4.3 Information orders
4.4 Voluntary gathering of evidence
4.5 Confidentiality

Chapter 5 The Cayman Islands
5.1 Introduction
5.2 Letters of request
5.3 Information orders
5.4 Voluntary gathering of evidence
5.5 Confidentiality

Chapter 6 The Isle of Man
6.1 Introduction
6.2 Letters of request
6.3 Information orders
6.4 Voluntary gathering of evidence
6.5 Confidentiality and privilege

Chapter 7 Guernsey
7.1 Introduction
7.2 Letters of request
7.3 Information orders
7.4 Voluntary gathering of evidence
7.5 Confidentiality

Chapter 8 Jersey
8.1 Introduction
8.2 Letters of request
8.3 Information orders
8.4 Voluntary gathering of evidence
8.5 Confidentiality

Part III – Enforcing Foreign Judgments

Chapter 9 Shared Legal Heritage
9.1 The status of English law
9.2 Statutory methods of enforcement of foreign judgments
9.3 Enforcement of foreign judgments at common law

Chapter 10 Bermuda
10.1 Introduction
10.2 Statutory provisions for enforcement
10.3 Enforcement at common law
10.4 Future developments

Chapter 11 The British Virgin Islands
11.1 Introduction
11.2 Enforcement by registration of foreign judgments
11.3 Enforcement of foreign judgments at common law
11.4 Future developments

Chapter 12 The Cayman Islands
12.1 Introduction
12.2 Statutory regime for enforcement of foreign judgments
12.3 Enforcement at common law
12.4 Non-money judgments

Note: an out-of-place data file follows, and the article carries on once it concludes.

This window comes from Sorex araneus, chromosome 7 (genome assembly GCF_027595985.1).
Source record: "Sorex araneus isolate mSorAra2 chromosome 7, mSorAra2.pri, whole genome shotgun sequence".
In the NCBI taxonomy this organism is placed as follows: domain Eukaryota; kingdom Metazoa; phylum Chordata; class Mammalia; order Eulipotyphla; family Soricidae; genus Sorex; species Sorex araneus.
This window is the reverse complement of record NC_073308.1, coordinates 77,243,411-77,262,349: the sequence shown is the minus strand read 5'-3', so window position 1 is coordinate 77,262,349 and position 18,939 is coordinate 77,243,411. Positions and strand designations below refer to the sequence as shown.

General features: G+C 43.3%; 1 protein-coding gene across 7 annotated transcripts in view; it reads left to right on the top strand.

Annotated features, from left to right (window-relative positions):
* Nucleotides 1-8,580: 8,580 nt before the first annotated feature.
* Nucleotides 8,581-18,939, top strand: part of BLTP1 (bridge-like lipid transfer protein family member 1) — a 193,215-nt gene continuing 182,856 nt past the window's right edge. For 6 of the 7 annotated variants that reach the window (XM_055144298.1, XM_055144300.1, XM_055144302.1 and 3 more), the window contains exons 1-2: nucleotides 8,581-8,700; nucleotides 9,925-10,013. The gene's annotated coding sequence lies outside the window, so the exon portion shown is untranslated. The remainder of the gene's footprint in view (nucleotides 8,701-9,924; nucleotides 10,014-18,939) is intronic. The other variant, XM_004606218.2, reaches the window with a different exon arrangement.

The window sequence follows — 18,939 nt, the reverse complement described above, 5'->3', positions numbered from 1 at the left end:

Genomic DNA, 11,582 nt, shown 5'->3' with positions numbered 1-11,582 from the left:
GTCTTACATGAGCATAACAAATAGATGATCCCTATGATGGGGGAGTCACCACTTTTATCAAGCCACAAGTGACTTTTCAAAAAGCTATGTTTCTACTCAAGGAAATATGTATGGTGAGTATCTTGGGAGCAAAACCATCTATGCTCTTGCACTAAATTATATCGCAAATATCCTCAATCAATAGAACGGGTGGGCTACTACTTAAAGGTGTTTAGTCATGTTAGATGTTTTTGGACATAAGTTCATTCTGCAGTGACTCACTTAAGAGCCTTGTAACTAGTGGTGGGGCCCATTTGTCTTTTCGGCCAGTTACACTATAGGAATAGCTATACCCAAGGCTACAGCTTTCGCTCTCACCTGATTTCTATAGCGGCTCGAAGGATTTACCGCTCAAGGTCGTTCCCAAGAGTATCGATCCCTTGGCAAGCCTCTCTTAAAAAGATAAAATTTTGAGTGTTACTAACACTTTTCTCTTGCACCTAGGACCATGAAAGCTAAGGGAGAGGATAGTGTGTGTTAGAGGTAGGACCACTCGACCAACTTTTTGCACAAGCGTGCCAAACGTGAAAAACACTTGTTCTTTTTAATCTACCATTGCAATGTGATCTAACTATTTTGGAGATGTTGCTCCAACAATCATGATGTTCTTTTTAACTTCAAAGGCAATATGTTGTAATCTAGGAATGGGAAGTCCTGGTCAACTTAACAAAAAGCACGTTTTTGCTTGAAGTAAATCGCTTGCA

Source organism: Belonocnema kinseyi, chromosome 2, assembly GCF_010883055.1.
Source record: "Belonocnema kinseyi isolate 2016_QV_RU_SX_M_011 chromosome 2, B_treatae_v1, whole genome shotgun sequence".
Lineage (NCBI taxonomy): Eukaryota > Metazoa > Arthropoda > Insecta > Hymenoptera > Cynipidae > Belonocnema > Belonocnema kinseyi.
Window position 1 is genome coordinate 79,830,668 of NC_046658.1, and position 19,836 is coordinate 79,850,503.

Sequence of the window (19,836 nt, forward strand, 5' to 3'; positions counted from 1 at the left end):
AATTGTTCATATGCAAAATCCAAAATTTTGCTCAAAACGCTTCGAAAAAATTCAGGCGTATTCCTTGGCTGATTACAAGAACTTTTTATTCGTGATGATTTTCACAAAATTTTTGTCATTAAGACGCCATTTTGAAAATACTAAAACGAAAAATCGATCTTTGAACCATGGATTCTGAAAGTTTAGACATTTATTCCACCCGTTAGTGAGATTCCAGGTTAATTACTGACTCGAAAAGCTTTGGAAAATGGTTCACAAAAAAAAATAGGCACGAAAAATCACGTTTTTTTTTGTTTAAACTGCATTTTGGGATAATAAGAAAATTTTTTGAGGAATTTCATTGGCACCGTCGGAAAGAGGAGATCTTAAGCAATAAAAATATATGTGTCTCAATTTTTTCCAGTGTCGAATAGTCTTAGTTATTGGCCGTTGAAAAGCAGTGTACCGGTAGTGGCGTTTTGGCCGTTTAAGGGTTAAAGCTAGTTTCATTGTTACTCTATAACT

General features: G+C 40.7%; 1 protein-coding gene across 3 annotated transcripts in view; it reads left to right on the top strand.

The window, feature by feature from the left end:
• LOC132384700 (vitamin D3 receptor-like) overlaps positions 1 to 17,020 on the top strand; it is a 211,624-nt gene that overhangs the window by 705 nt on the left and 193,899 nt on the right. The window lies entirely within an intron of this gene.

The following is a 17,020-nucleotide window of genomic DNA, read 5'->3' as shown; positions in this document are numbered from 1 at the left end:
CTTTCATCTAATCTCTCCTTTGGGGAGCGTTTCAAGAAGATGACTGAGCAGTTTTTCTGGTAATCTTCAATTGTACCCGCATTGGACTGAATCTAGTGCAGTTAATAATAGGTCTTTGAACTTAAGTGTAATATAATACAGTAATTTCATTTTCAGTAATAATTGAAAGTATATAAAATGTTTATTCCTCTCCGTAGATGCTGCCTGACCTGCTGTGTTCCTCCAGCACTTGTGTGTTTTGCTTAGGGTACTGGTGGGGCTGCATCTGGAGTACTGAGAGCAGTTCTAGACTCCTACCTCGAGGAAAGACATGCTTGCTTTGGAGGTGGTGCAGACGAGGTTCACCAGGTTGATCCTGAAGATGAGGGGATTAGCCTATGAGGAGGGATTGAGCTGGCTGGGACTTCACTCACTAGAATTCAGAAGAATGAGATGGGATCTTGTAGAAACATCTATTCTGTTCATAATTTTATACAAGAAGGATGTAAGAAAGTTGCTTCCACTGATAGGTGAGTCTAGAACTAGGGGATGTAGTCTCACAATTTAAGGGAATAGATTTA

12.5 Bars to recognition or enforcement

Chapter 13 The Isle of Man
13.1 Introduction
13.2 Enforcement by registration
13.3 Enforcement at common law
13.4 Issue of execution
13.5 Enforcement of execution
13.6 Future developments

Chapter 14 Guernsey
14.1 Enforcement
14.2 Enforcement at common law
14.3 Statutory enforcement
14.4 Methods of execution
14.5 Conclusion

Chapter 15 Jersey
15.1 Introduction
15.2 Statutory enforcement
15.3 Customary law rules

Part IV – Judicial Cooperation in Cross-Border Insolvency ;

Chapter 16 Shared Legal Heritage
16.1 The status of English law
16.2 Shared statutory insolvency law rules
16.3 Recognition of appointment of foreign liquidator
16.4 Common law judicial cooperation generally
16.5 Conclusion

Chapter 17 Bermuda
17.1 Introduction
17.2 Statutory basis for judicial cooperation;
17.3 Common law judicial cooperation – the recognition of foreign insolvency proceedings
17.4 Ancillary winding-up proceedings
17.5 Cooperation through parallel insolvency proceedings
17.6 Recognition of foreign winding-up orders in relation to local companies
17.7 Possible future developments
17.8 Summary

Chapter 18 The British Virgin Islands
18.1 Introduction
18.2 Cooperation in insolvency matters
18.3 Approaches to cross-border insolvency
18.4 The statutory regime
18.5 Foreign companies registered to do business in the British Virgin Islands
18.6 UK Insolvency Act 1986
18.7 Other examples of judicial cooperation by the BVI courts
18.8 Conclusion

Chapter 19 The Cayman Islands
19.1 Introduction
19.2 The jurisdiction of the court to wind up foreign companies
19.3 The appointment of foreign insolvency practitioners
19.4 Restraint of foreign proceedings
19.5 The effect of a foreign winding up order in the Cayman Islands
19.6 Judicial cooperation
19.7 Conclusion

Chapter 20 The Isle of Man
20.1 Introduction
20.2 Statutory basis for judicial cooperation
20.3 Common law rules
20.4 Future developments
20.5 Summary

Chapter 21 Guernsey
21.1 The international status of the Bailiwick of Guernsey and the basis of common law
21.2 Statutory provisions – cross-border issues
21.3 Common law procedures
21.4 Obtaining evidence
21.5 Problematic legal issues
21.6 Future developments

Chapter 22 Jersey
22.1 Introduction
22.2 Statutory assistance
22.3 Non-statutory assistance
22.4 Use of parallel proceedings
22.5 Problematic legal issues

Part V – Conclusion

Chapter 23 Conclusion